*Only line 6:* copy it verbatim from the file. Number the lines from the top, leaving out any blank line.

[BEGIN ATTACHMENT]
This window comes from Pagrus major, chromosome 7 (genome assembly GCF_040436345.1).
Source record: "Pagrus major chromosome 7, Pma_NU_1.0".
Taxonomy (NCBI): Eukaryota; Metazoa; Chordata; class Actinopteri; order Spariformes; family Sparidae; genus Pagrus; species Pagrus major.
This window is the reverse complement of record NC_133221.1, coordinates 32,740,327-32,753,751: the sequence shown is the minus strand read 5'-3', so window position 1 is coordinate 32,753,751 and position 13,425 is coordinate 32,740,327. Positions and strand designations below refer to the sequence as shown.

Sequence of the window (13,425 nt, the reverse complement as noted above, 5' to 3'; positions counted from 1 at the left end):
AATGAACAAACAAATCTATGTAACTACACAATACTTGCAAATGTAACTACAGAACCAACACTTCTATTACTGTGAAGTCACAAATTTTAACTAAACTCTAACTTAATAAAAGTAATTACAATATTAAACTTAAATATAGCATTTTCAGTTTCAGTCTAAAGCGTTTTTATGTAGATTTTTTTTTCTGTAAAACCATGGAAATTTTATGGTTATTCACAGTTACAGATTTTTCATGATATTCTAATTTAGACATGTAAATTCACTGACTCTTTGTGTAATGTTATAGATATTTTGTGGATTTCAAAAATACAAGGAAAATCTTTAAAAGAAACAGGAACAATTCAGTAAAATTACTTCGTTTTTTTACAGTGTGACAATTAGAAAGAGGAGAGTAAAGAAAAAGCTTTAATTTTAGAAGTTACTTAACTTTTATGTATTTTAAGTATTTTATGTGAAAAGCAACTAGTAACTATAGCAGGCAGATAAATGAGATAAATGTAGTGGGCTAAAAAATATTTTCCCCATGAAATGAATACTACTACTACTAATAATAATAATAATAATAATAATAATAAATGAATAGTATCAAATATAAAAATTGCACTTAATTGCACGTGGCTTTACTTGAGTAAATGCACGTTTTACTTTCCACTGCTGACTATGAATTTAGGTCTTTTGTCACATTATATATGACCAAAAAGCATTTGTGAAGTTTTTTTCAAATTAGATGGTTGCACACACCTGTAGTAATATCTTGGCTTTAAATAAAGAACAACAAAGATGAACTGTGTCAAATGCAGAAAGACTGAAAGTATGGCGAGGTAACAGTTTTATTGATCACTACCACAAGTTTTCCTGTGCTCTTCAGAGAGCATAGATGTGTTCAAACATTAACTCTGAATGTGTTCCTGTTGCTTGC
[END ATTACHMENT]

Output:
AATGAACAAACAAATCTATGTAACTACACAATACTTGCAAATGTAACTACAGAACCAACACTTCTATTACTGTGAAGTCACAAATTTTAACTAAACTCTAACTTAATAAAAGTAATTACAATATTAAACTTAAATATAGCATTTTCAGTTTCAGTCTAAAGCGTTTTTATGTAGATTTTTTTTTCTGTAAAACCATGGAAATTTTATGGTTATTCACAGTTACAGATTTTTCATGATATTCTAATTTAGACATGTAAATTCACTGACTCTTTGTGTAATGTTATAGATATTTTGTGGATTTCAAAAATACAAGGAAAATCTTTAAAAGAAACAGGAACAATTCAGTAAAATTACTTCGTTTTTTTACAGTGTGACAATTAGAAAGAGGAGAGTAAAGAAAAAGCTTTAATTTTAGAAGTTACTTAACTTTTATGTATTTTAAGTATTTTATGTGAAAAGCAACTAGTAACTATAGCAGGCAGATAAATGAGATAAATGTAGTGGGCTAAAAAATATTTTCCCCATGAAATGAATACTACTACTACTAATAATAATAATAATAATAATAATAATAAATGAATAGTATCAAATATAAAAATTGCACTTAATTGCACGTGGCTTTACTTGAGTAAATGCACGTTTTACTTTCCACTGCTGACTATGAATTTAGGTCTTTTGTCACATTATATATGACCAAAAAGCATTTGTGAAGTTTTTTTCAAATTAGATGGTTGCACACACCTGTAGTAATATCTTGGCTTTAAATAAAGAACAACAAAGATGAACTGTGTCAAATGCAGAAAGACTGAAAGTATGGCGAGGTAACAGTTTTATTGATCACTACCACAAGTTTTCCTGTGCTCTTCAGAGAGCATAGATGTGTTCAAACATTAACTCTGAATGTGTTCCTGTTGCTTGC